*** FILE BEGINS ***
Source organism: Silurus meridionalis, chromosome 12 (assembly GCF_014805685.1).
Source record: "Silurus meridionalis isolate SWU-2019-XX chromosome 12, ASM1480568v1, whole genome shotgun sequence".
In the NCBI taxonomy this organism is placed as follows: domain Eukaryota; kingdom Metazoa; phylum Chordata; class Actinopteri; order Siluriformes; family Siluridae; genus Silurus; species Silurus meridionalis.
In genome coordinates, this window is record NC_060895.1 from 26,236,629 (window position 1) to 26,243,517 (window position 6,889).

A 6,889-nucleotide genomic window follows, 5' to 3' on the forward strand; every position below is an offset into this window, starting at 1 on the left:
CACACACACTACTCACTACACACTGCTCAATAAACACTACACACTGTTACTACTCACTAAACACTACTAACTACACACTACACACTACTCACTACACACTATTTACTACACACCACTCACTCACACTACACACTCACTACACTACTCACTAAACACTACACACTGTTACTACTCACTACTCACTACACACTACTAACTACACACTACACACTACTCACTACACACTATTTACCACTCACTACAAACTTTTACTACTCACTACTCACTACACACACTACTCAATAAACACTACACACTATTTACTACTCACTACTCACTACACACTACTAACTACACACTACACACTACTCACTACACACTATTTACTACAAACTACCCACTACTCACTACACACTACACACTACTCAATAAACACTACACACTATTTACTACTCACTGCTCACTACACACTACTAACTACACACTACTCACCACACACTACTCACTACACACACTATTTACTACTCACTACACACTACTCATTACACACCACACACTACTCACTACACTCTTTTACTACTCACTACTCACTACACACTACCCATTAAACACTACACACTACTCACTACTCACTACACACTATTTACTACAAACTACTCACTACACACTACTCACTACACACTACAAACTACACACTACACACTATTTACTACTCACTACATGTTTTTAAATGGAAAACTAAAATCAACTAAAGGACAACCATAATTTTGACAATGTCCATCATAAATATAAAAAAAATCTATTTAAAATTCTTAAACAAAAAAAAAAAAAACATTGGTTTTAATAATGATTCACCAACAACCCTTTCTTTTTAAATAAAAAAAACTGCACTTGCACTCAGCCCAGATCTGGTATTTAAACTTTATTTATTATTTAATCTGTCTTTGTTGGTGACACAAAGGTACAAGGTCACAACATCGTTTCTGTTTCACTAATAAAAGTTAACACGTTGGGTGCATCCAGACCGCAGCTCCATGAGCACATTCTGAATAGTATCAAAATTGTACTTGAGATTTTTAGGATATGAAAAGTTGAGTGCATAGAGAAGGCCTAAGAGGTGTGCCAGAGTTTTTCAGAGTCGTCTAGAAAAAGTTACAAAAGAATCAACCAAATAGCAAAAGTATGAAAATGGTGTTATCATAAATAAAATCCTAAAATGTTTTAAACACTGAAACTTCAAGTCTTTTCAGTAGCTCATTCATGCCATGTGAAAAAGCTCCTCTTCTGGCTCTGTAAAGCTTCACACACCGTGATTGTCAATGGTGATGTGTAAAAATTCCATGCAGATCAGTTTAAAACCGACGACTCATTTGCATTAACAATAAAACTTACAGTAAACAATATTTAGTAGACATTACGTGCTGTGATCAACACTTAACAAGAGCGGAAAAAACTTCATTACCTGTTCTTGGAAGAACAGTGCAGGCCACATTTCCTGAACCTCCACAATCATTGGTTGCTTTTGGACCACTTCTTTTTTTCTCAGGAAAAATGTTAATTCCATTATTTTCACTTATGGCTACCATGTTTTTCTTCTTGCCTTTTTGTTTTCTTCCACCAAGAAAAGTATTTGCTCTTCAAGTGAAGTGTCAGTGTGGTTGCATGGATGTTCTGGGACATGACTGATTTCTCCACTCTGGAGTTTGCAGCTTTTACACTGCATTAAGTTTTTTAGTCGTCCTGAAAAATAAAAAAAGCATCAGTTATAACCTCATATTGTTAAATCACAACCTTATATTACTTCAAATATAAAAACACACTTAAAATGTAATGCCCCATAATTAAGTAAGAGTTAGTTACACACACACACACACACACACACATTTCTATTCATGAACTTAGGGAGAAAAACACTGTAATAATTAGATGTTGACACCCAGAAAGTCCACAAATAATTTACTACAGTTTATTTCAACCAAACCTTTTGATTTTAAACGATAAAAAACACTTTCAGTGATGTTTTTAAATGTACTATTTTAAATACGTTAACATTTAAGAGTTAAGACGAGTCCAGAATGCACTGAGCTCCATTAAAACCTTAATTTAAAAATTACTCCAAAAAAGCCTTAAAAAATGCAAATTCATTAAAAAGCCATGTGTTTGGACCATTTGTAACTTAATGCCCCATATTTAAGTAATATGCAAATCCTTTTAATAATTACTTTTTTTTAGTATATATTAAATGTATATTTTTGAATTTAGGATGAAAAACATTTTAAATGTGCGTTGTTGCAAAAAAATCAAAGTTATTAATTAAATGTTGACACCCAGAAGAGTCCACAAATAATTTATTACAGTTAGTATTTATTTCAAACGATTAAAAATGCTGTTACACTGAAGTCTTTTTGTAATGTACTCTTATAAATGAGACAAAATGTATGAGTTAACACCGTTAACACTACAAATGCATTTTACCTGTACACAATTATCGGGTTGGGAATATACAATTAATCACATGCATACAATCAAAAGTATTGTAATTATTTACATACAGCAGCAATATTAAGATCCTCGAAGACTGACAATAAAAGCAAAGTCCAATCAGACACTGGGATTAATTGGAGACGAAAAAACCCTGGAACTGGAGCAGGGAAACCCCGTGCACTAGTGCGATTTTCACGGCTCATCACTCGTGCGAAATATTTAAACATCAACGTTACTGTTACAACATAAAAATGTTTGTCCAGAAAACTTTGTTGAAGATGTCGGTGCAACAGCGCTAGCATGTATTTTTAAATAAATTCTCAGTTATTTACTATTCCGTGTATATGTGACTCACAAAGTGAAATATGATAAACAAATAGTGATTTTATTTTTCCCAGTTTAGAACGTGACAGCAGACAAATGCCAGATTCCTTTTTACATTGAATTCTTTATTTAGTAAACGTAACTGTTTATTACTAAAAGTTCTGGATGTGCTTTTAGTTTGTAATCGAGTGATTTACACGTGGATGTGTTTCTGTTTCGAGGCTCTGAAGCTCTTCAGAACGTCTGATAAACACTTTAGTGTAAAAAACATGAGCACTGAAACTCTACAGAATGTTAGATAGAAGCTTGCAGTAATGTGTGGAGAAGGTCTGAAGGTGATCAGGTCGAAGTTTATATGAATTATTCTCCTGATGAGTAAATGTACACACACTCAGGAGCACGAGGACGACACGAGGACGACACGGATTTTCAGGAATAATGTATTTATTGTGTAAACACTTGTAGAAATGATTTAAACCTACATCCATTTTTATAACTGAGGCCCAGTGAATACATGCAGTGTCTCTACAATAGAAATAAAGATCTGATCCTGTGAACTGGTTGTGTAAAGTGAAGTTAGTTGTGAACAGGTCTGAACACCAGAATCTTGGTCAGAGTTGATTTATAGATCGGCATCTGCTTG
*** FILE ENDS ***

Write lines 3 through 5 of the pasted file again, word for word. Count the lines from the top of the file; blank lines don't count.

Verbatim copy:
In the NCBI taxonomy this organism is placed as follows: domain Eukaryota; kingdom Metazoa; phylum Chordata; class Actinopteri; order Siluriformes; family Siluridae; genus Silurus; species Silurus meridionalis.
In genome coordinates, this window is record NC_060895.1 from 26,236,629 (window position 1) to 26,243,517 (window position 6,889).

A 6,889-nucleotide genomic window follows, 5' to 3' on the forward strand; every position below is an offset into this window, starting at 1 on the left: